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Strata Managers as Fiduciaries

A paper by Gary Bugden OAM. April 2021.


1. Coverage

In this paper I will consider:

  • what we mean by a “fiduciary”;
  • how to determine if a fiduciary relationship exists between 2 entities;
  • what the ‘fiduciary relationship’ seeks to achieve;
  • whether strata managing agents are in a fiduciary relationship with the owners corporations they manage;
  • what fiduciary duties flow from the relationship;
  • how those fiduciary duties are discharged;
  • the exclusion or modification of fiduciary duties by contract;
  • the relationship between fiduciary duties and statutory duties;
  • ‘risky dealings’ to be avoided or carefully managed by strata managing agents; and
  • the over-riding call to “act professionally” at all times.

2. Terminology

Terminology varies from State to State and Territory to Territory. However for consistency, I propose to use terminology appropriate for New South Wales (unless dealing with a specific jurisdiction) and you can use your own knowledge to substitute the terminology relevant for your jurisdiction.

Who are fiduciaries?

3. Fiduciaries defined

There is no simple definition of a “fiduciary”. The dictionary definition refers to “a person bound to act for another’s benefit, as a trustee in relation to his or her beneficiary“,[1] In Hospital Products Ltd v United States Surgical Corporation[2] Mason J defined commonly accepted fiduciary relationships as being “relationships of trust and confidence” or confidential relationships. He identified trustee and beneficiary, agent and principal, solicitor and client, employee and employer, director and company and partners as being examples of fiduciary relationships. However, he made it clear that the list was not exhaustive.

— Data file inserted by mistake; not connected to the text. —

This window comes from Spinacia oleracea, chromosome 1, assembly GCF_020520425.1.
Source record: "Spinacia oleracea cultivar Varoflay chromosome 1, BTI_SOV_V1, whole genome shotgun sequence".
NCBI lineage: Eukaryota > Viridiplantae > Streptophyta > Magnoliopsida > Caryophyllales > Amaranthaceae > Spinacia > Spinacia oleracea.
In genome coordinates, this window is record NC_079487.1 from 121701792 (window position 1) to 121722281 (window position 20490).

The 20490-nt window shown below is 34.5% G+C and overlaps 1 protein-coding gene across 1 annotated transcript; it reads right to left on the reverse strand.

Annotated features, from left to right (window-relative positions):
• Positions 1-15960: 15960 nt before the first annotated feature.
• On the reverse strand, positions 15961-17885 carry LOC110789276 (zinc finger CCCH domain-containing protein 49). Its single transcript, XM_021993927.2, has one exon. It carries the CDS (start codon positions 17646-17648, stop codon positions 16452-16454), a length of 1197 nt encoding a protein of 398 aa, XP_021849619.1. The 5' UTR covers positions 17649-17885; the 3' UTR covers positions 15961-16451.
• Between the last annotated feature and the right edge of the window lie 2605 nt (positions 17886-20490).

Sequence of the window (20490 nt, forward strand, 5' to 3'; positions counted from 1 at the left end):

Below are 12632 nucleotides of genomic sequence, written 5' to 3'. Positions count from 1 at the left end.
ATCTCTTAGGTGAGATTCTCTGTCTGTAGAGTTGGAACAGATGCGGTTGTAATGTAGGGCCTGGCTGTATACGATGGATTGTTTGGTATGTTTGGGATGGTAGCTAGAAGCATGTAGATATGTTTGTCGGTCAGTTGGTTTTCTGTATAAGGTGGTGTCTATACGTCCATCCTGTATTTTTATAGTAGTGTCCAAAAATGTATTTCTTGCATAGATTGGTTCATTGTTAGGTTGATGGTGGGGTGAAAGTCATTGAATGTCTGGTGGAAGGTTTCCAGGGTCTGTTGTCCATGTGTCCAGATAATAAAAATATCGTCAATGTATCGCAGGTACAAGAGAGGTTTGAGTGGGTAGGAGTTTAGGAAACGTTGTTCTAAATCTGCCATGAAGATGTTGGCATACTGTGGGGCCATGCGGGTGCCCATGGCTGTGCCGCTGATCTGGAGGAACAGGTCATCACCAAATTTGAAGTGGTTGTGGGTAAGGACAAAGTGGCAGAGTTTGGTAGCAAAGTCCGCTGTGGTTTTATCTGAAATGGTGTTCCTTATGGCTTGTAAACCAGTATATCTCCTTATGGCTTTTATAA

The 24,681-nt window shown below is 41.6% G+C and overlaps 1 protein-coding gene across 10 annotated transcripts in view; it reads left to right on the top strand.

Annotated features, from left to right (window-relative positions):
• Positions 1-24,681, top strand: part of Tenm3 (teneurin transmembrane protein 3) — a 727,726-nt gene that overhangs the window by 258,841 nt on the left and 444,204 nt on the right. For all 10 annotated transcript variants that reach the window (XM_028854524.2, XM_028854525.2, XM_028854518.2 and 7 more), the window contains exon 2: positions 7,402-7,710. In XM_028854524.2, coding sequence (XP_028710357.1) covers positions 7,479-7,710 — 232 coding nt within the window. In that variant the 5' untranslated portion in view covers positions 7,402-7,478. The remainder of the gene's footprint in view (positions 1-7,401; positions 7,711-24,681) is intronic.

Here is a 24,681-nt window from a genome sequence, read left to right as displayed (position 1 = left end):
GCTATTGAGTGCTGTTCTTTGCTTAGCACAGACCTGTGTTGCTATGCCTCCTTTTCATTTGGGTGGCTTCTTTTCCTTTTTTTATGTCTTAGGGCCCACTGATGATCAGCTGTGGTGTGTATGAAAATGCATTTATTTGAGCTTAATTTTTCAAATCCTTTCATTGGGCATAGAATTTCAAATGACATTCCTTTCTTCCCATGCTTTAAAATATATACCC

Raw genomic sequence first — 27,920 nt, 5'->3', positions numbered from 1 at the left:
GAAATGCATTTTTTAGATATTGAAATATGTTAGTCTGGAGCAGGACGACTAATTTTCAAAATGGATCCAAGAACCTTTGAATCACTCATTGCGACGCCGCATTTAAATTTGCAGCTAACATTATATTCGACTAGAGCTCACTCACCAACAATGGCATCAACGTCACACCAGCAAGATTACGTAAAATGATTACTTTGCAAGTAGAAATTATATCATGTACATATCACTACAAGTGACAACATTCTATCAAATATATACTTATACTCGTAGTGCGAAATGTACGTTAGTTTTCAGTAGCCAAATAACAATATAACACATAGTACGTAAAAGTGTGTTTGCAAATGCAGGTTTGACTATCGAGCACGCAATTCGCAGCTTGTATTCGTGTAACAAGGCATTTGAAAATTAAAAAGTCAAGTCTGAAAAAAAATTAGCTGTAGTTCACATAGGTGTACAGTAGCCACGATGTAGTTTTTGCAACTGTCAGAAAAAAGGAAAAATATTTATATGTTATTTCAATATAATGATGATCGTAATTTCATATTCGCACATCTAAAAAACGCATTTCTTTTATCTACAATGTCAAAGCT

To express it in another way, “a person will be in a fiduciary relationship with another when and insofar as that person has undertaken to perform such a function far, or has assumed such a responsibility to, another as would thereby reasonably entitle that other to expect that he or she will act in that other’s interest to the exclusion of his or her own or a third party’s interest.”[3]

The “critical feature is that the fiduciary undertakes or agrees to act for or on behalf of or in the interests of another person“.[4]

4. When a fiduciary relationship exists

Whether a fiduciary relationship exists in a particular case, and if so, the scope of that fiduciary relationship, are matters which depend critically upon the circumstances of the case.[5] Any contract or agreement between the parties is a relevant factor in determining the, existence of a fiduciary relationship, the two being able to exist at the same time. When considering contractual terms, implied terms can be as important as express terms.[6] Examples where terms of trust and reliance might be implied include bargains struck otherwise than arms’ length or where a party is particularly vulnerable.

The general principle that fiduciary relationships may be created by co-existing contractual arrangements was confirmed by Mason J in the Hospital Products case[7] where His Honour said:

“That contractual and fiduciary relationships may co-exist between the same parties has never been doubted. Indeed, the existence of a basic contractual r:elationship has In many situations provided a foundation for the erection of a fiduciary relationship. In these situations it is the contractual foundation which is all important because it is the contract that regulates the basic rights and liabilities of the parties. The fiduciary relationship, if it is to exist at all, must accommodate itself to the terms of the contract so that it is consistent with, and conforms to them. The fiduciary relationship cannot be superimposed upon the contract in such a way as to after the operation which the contract was intended to have according to its true construction.”

According to one learned author “The characteristics which define a fiduciary relationship cannot be exhaustively defined. It is inappropriate to treat the existence of a fiduciary obligation as being dependent upon whether the principal and beneficiary fall into a particular status relationship.”[8]